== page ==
that was actually good dentistry and that was back in the forties I guess but
nowadays people would think that’s the last thing that they want if people lose
a tooth we’re now we’ve now got implants now implants are putting off and by a
dentist or a specialist but the oral health therapist does the maintenance of
them because they’ve got to be maintained with room hygiene and care so
we work very closely in all aspects of of Dentistry with with dentists and
specialists we do a lot of health promotion in the
communities and where our graduates work is as diverse as the dentists that come
out of this university I was in Melbourne just on Friday and the
Australian Dental Council who runs all the examinations for overseas qualified
dentists who want to come into the country and practice the manager of the
examination centre is an Adelaide oral health graduate I was very proud to see
him there others work in specialist practice some
of them have come into academia and are now my colleagues some have gone on to
research some of them have gone on to do dentistry now all health is not a given
pathway but many of our graduates do go on and apply and enjoy the challenge of
taking on high level skills and also work part-time while they’re studying in
practice as oral health therapists so for some people who don’t often get into
dentistry they see it as a possibility as a second option because it gets them
into the profession it lets them understand what it’s about
and there are pathways that they may follow up but I want to reinforce that
if you get into oral health it’s not automatically that you get into
dentistry if you’ve done it we we have a standalone application process but it is
something that people have seen as I’ve loved oral health I’m gonna go on and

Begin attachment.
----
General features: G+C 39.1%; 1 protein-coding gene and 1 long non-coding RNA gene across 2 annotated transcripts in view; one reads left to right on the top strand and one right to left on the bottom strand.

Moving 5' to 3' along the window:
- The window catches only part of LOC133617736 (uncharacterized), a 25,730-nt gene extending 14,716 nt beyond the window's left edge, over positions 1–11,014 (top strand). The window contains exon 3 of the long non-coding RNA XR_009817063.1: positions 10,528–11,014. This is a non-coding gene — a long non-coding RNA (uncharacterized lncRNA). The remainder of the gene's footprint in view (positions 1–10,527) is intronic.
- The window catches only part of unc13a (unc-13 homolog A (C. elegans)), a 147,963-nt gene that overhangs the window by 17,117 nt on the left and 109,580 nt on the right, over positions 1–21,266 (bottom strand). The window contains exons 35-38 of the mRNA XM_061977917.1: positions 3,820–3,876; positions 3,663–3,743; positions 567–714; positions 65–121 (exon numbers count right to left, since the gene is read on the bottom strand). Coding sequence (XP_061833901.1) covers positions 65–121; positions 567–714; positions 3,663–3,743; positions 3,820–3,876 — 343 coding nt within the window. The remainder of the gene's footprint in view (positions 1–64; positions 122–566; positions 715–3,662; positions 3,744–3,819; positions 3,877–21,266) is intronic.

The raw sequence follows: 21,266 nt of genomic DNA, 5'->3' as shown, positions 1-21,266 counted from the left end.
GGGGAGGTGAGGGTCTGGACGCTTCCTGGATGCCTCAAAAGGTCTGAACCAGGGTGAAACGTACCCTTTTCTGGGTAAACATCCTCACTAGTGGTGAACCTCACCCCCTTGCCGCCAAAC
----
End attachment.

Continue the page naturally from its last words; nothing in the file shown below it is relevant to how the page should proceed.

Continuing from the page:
apply and obviously they’re a very strong applicant because they’ve got the
experience of knowing about dentistry so I guess just wanted to stress that and
as I said research is something now that a lot of our graduates are going into as
well so very diverse yep so I’ll just leave you with one of our our graduates
from last year henna I’ve known Hannah for a long time I was
actually her lecturer when she was a dental assistant and she came up to me
one class and she just left school and she’d done her dental assisting and she
said oh I’d love to go to uni but I don’t think I’m smart enough she wanted
several awards while she was here and she’s got a one different job now she
was literally snapped up so I think if you’re coming with
right attitude everybody can come to University so I’ll leave you with
Hannah’s quote thank you Thank You Kathy so hopefully that gives you some insight
into the Bachelor of Dental Surgery and the Bachelor of oral health I’m just
going to very very quickly mention the admissions process because we have some
lovely students over there that I’d rather them talk you hear from them than
hear from me so please note that there is two separate guides for The Bachelor
of oral health if you’re considering applying for 2020 and international and
a domestic version as we have highlighted there are some prerequisites
subjects so in year 12 you needed to be studying either math or science so 120
credit subject from either the maths or science learning areas you’ll need a
minimum 8r of 70 or an IB score of 25 and to cover the academic component you
cat is also a part of the admissions process as well and say take application
online as you’ve heard with the dental surgery there is an interview process as
well and that happens at the same time as the dental surgery program so very
similar timelines but for those timelines and all the detail please
access the relevant guides so I’m now going to invite the panel up to talk to
you this is your opportunity to question them find out what they like find out
what they don’t like and find out about their experience in the program so I’ll
let them introduce themselves but if you want to come up now everyone I’m Calvin
I’m a fourth-year deads was cheating and starting this year I’m also concurrently
taking a part-time artists degree hi everyone I’m Harsha
I’m in my third year of Bachelor of Dental Surgery I’m Sinead on my final
year of the Bachelor of oral health hi I’m Lauren and I’m also my final year of
our health does anybody got any questions for the student panel maybe Calvin if you could start with
something that you’ve really enjoyed over the course of your program I think
something that the dental school does very well is they start you from the
basics like the bare bone basics so you learn about what a healthy mouth healthy
person should be and then I think it quite logically steps through what